Interesting piece from the NY Times on meaning, romance, and myths of travel:
The constant tension within travel as an exercise in self-sufficiency versus dependence on others mentioned in the article really resonates for me. Sometimes I want more hand-holding, I want to be led around to learn and see and experience. Other times, I want to be able to do things on my own. Case in point, I bought a bike here so I wouldn't be dependent on others for transportation. (In part, the bike example is a resource issue - I knew it would be more taxing for my organization to provide transportation for me every day than it was for me to buy a bike of my own, and I don't want to use up more resources than necessary.)
The line between loneliness and independence is fuzzy.
This tension feels particularly exacerbated here by the tendency of adults to leave me alone, in accordance with the cultural norms of honoring guests with their own space, peace, and quiet (as I understand them*). So whereas I'd prefer to spend time with people, building those important relationships I mentioned in the previous post - such as during my lunch hour at work - I am (sometimes) invited/instructed to enjoy the solitude of my office instead. The presumption of that preference, perhaps, is related to differing concepts of personal space between American and Ugandan culture? Unsure.
Children, on the other hand, tend to be more bold - they want to check out the munu (the Luo version of mzungu, the common Kiswahili word for white person, exotic, foreigner), shake my hand, learn my name. Many times, if they can come close to me, they do. And I love it! (well, most of the time) Adults seem to keep their distance more, at least in this professional setting. Of course, there are also variations across these groups, across genders, across settings.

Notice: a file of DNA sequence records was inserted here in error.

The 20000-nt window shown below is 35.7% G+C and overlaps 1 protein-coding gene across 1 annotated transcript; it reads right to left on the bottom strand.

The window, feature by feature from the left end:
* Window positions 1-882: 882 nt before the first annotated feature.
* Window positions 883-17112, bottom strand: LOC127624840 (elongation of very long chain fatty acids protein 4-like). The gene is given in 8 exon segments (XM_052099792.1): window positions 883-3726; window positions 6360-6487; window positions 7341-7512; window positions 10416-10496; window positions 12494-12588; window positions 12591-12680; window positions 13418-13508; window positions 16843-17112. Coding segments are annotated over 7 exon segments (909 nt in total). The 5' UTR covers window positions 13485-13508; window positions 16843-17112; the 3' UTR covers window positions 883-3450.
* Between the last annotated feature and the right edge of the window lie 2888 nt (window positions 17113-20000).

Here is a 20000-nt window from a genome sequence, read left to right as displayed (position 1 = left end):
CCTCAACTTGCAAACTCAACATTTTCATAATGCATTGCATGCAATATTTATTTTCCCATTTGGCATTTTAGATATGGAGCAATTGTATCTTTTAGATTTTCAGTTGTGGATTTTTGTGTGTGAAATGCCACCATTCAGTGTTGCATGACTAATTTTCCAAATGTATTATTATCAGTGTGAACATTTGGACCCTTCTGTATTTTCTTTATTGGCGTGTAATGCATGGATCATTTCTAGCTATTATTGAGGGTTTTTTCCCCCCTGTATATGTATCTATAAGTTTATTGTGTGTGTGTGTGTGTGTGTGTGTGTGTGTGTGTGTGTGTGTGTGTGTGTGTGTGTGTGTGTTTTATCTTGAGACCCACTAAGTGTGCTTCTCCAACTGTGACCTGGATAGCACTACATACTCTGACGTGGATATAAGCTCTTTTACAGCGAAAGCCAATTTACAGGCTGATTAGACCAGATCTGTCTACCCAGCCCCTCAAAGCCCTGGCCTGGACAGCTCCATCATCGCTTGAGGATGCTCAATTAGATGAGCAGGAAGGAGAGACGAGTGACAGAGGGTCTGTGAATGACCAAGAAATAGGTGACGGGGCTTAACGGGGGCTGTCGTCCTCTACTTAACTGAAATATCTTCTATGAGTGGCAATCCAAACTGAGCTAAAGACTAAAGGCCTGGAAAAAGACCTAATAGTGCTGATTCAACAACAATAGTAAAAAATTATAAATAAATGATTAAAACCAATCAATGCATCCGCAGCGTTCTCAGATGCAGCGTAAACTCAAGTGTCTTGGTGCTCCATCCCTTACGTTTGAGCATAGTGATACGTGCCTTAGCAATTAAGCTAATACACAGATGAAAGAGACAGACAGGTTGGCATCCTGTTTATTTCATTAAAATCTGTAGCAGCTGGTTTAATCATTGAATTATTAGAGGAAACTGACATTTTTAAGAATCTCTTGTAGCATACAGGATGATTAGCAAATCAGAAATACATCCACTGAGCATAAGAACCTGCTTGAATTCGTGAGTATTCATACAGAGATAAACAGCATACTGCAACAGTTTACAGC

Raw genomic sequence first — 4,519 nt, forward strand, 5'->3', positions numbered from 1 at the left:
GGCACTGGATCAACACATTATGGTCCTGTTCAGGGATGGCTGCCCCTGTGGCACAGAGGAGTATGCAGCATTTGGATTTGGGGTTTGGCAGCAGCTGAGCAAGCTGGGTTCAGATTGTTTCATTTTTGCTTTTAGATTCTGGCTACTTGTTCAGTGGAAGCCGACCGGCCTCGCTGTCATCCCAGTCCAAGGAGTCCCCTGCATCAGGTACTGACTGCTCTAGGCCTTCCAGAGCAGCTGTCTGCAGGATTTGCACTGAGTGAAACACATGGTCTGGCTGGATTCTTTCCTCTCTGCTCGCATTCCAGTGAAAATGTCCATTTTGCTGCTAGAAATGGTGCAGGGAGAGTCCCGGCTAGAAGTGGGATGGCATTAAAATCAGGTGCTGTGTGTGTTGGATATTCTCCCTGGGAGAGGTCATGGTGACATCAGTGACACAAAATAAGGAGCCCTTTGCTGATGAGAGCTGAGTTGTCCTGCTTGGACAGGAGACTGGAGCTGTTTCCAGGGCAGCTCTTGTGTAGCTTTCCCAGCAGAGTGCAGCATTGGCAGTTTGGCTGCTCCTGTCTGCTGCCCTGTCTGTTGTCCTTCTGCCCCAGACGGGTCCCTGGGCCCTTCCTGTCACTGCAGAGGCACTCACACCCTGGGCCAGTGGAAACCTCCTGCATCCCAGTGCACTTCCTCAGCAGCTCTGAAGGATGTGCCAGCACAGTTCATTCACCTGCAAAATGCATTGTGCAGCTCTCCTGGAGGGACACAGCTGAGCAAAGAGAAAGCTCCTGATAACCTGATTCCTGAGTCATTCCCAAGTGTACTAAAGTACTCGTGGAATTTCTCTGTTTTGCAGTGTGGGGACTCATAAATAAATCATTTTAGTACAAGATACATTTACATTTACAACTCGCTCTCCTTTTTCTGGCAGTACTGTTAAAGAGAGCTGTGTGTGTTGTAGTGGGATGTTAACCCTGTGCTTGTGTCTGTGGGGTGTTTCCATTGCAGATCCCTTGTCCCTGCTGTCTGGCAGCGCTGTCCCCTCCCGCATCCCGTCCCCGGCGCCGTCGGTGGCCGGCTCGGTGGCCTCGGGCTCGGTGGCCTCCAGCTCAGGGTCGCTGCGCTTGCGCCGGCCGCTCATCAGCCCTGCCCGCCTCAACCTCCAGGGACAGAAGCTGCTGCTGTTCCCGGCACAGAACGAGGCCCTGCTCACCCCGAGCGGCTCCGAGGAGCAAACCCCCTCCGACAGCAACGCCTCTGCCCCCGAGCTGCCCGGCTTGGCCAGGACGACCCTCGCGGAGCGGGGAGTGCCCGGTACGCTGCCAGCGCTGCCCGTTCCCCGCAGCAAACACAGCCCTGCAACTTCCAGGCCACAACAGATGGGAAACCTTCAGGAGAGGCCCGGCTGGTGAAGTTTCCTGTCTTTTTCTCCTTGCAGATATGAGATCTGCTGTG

Certainly, I admit, my own agency is relevant here as well - this is a two way street. I can't just sit around and wait for locals to come engage with me and feel upset if they don't. Yet sometimes it feels like an imposition - they didn't (necessarily) ask for me to come into their space, interrupt their routines with questions, conversations and distractions. I don't want to burden others, I don't want to intrude.
But - on some level, that's what travel is, right? An intrusion, not necessarily invited. No one asks to be a tourist attraction. As the article posits: "Travel is a search for meaning, not only in our own lives, but also in
the lives of others. The humility required for genuine travel is exactly
what is missing from its opposite extreme, tourism."
So, how do I get there? Balancing my inquisitiveness and natural extroversion with respectful limits and culturally appropriate behavior is an ongoing dance this summer, and beyond.
*Disclaimer: I am not an anthropologist or cultural expert of any kind. These posts are full of my own assumptions, generalizations, and projections. As they say - we see things as we are, not as they are. So, I recognize that there are likely exceptions to many of these statements, they are subjective and often rife with stereotypes. I am just trying to make sense of things as I go along, with as much sensitivity and curiosity as I can muster.